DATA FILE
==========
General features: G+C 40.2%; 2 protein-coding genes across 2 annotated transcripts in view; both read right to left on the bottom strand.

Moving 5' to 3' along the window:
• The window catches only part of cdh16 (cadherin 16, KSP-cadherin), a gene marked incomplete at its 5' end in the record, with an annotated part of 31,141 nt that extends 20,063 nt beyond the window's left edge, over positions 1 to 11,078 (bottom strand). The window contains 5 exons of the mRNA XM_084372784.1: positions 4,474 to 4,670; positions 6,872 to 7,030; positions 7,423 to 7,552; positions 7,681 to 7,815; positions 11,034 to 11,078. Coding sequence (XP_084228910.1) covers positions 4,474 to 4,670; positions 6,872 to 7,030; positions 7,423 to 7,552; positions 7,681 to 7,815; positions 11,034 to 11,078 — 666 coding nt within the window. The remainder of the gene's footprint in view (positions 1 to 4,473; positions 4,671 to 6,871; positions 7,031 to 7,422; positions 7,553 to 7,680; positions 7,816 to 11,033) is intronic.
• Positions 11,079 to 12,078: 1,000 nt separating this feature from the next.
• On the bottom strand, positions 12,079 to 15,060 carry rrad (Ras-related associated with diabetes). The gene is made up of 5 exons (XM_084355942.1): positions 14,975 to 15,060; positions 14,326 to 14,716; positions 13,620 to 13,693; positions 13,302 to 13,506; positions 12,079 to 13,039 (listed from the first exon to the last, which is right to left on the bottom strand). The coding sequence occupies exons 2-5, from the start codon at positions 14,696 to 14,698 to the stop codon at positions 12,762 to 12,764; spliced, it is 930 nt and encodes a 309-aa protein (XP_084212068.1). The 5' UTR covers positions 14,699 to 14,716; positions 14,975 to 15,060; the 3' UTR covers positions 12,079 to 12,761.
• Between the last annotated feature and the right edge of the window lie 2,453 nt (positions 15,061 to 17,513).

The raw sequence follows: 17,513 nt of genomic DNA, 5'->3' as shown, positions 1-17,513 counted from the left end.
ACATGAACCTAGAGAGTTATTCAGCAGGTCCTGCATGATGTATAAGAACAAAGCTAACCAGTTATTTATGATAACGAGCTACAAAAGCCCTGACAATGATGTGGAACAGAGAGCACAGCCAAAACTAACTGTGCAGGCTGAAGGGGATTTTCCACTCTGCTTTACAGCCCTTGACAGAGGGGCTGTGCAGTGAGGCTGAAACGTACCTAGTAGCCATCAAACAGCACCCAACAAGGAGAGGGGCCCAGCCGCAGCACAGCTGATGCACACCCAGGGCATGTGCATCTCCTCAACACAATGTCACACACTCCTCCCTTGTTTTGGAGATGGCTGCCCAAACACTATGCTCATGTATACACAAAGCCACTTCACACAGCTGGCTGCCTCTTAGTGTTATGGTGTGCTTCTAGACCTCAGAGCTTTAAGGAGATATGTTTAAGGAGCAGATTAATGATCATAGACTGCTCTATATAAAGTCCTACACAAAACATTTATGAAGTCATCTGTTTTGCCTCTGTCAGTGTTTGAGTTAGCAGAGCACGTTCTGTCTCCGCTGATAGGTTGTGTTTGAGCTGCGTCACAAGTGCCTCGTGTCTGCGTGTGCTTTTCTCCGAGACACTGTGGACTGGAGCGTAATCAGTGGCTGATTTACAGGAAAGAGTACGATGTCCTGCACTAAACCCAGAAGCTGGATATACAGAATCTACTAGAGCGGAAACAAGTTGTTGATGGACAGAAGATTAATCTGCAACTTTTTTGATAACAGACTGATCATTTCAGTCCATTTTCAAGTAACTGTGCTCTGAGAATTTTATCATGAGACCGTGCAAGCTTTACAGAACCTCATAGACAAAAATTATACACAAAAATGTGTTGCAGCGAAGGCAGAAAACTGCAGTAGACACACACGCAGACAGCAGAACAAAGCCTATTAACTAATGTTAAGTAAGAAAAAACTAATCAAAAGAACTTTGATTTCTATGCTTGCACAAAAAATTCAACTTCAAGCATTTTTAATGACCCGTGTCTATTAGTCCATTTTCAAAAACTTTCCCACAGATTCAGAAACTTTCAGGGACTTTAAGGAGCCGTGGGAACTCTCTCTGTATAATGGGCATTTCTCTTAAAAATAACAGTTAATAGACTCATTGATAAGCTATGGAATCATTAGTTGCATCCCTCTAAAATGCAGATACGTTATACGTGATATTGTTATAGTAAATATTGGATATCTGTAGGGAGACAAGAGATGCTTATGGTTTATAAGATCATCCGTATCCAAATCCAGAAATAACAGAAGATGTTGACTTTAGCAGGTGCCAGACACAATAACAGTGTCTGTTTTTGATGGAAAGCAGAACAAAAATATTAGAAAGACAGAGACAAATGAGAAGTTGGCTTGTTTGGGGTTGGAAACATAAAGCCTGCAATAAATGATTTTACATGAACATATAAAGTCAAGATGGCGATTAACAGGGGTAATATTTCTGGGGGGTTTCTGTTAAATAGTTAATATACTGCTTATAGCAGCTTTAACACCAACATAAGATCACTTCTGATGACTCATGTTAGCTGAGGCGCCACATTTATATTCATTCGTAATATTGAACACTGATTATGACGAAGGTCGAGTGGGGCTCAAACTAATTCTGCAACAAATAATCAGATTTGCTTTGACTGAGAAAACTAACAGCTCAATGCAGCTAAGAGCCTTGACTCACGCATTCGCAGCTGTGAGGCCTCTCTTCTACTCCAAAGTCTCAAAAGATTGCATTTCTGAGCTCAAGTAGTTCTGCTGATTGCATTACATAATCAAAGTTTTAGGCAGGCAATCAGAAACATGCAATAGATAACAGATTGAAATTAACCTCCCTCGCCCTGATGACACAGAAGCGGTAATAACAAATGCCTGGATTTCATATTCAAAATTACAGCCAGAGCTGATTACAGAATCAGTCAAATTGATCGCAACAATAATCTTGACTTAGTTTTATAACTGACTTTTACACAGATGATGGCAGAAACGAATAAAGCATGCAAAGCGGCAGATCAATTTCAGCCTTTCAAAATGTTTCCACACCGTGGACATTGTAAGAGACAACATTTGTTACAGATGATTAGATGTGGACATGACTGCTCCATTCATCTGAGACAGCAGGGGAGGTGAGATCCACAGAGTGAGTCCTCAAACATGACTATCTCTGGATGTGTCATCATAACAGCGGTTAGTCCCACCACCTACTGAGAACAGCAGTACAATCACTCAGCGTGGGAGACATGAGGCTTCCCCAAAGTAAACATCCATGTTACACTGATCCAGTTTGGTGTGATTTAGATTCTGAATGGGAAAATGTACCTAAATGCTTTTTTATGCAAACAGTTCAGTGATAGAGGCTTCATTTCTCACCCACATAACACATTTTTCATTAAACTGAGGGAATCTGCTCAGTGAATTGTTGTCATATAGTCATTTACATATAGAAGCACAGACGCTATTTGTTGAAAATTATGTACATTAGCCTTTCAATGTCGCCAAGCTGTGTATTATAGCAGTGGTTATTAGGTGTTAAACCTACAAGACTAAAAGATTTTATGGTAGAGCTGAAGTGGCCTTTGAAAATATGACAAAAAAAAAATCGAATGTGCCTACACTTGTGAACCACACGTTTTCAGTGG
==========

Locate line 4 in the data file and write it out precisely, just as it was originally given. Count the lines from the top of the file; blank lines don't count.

• Positions 11,079 to 12,078: 1,000 nt separating this feature from the next.